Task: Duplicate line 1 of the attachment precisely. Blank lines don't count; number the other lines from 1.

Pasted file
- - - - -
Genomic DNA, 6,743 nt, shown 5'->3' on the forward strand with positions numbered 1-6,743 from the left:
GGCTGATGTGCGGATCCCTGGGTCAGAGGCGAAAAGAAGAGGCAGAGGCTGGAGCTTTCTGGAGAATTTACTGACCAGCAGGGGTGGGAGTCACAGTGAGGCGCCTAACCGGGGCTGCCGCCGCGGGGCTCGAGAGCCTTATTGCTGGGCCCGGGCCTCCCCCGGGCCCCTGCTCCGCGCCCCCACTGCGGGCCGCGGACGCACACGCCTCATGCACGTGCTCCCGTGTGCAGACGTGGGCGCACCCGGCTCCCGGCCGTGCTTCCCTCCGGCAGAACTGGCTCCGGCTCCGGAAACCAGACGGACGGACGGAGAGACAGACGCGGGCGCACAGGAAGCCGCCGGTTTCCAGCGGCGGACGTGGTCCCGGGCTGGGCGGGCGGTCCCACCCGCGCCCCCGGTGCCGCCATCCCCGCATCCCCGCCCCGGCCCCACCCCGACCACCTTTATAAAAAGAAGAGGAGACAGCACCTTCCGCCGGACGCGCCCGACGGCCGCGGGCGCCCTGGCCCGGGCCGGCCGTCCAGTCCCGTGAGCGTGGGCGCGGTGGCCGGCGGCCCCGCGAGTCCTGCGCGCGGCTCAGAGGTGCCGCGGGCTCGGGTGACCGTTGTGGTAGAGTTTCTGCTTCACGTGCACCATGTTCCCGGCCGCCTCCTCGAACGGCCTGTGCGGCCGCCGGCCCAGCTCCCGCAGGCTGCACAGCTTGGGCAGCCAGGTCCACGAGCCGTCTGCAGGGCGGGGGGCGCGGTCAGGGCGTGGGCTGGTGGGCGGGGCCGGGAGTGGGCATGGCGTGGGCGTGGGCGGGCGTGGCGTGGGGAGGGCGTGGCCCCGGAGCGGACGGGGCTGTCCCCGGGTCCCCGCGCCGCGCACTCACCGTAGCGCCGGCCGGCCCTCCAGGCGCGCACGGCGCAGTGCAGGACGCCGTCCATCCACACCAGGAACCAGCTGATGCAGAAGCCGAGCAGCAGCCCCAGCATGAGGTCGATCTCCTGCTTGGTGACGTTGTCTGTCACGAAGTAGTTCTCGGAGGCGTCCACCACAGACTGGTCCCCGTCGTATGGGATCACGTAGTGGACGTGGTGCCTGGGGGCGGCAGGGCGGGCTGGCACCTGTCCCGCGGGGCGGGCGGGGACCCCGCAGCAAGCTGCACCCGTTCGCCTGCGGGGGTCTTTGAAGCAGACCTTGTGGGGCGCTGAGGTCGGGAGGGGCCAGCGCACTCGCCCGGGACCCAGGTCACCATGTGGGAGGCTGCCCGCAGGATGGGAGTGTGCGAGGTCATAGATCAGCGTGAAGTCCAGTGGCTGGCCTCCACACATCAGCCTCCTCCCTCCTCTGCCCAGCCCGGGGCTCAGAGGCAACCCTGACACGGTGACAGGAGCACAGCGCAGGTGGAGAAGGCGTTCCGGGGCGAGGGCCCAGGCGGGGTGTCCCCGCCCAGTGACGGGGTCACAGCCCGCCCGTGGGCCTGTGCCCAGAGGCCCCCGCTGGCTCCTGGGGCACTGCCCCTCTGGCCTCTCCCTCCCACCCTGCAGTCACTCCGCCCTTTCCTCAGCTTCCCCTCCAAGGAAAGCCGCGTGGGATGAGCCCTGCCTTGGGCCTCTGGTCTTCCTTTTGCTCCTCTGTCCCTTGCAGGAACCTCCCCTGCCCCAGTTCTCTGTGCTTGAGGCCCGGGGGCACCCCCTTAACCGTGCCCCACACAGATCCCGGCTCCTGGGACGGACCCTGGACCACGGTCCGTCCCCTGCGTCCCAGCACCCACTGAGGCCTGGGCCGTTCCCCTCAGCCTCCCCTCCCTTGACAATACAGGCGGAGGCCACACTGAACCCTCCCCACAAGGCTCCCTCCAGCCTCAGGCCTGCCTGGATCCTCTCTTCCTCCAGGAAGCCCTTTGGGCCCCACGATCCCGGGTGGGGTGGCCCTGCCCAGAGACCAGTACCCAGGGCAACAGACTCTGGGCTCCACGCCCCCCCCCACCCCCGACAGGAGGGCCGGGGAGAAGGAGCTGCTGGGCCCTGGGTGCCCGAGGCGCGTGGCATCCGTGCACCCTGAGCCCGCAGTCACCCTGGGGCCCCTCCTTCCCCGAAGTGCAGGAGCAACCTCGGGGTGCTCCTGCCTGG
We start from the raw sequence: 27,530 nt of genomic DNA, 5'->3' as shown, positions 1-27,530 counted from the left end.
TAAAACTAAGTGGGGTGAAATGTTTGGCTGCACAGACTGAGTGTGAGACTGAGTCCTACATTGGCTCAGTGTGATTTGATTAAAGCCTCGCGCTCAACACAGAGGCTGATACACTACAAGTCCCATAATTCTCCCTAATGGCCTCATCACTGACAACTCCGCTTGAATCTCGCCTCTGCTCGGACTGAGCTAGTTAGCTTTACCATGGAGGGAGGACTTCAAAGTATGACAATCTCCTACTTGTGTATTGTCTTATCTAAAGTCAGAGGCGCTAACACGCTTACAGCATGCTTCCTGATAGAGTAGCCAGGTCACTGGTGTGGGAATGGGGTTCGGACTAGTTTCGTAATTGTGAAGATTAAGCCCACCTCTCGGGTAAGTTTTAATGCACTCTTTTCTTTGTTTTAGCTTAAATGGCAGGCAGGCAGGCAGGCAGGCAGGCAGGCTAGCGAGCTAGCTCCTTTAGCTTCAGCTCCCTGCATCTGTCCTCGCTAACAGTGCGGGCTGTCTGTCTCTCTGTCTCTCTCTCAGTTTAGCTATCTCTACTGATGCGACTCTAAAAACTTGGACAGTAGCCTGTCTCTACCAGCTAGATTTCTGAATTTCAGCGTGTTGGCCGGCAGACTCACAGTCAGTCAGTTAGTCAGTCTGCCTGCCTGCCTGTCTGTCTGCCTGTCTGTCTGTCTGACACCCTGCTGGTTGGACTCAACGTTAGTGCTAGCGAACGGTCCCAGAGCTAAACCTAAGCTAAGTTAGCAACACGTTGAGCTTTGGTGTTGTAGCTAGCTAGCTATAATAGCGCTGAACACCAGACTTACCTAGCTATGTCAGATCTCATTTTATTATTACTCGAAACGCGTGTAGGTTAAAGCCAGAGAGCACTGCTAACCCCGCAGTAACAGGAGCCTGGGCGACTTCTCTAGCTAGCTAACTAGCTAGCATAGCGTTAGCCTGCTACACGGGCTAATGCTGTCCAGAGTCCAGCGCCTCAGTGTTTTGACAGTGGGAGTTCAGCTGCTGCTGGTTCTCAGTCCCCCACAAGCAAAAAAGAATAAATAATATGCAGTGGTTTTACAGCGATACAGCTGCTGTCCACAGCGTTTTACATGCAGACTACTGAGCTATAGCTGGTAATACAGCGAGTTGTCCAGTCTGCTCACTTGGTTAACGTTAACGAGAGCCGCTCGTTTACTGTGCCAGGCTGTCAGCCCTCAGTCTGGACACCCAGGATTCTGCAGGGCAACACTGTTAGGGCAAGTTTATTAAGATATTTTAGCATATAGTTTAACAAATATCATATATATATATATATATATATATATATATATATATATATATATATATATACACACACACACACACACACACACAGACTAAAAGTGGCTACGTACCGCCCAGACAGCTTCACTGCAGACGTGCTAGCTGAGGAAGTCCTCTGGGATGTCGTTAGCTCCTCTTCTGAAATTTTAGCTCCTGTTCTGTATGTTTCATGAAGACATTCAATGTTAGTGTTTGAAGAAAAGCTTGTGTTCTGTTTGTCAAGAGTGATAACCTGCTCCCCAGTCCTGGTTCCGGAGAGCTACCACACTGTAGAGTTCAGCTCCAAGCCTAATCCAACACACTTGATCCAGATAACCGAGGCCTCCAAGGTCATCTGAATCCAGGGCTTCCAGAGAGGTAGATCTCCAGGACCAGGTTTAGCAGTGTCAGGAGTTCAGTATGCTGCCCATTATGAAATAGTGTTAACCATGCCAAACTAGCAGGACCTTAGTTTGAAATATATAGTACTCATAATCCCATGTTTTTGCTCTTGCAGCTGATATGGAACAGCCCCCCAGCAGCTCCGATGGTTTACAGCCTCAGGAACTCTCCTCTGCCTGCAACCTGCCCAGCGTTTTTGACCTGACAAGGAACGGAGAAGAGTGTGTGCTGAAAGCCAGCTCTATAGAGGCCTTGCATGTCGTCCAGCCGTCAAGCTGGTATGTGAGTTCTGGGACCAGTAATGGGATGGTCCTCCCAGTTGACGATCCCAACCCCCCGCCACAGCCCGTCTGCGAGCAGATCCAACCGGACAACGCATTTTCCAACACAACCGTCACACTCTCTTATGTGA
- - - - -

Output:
Genomic DNA, 6,743 nt, shown 5'->3' on the forward strand with positions numbered 1-6,743 from the left: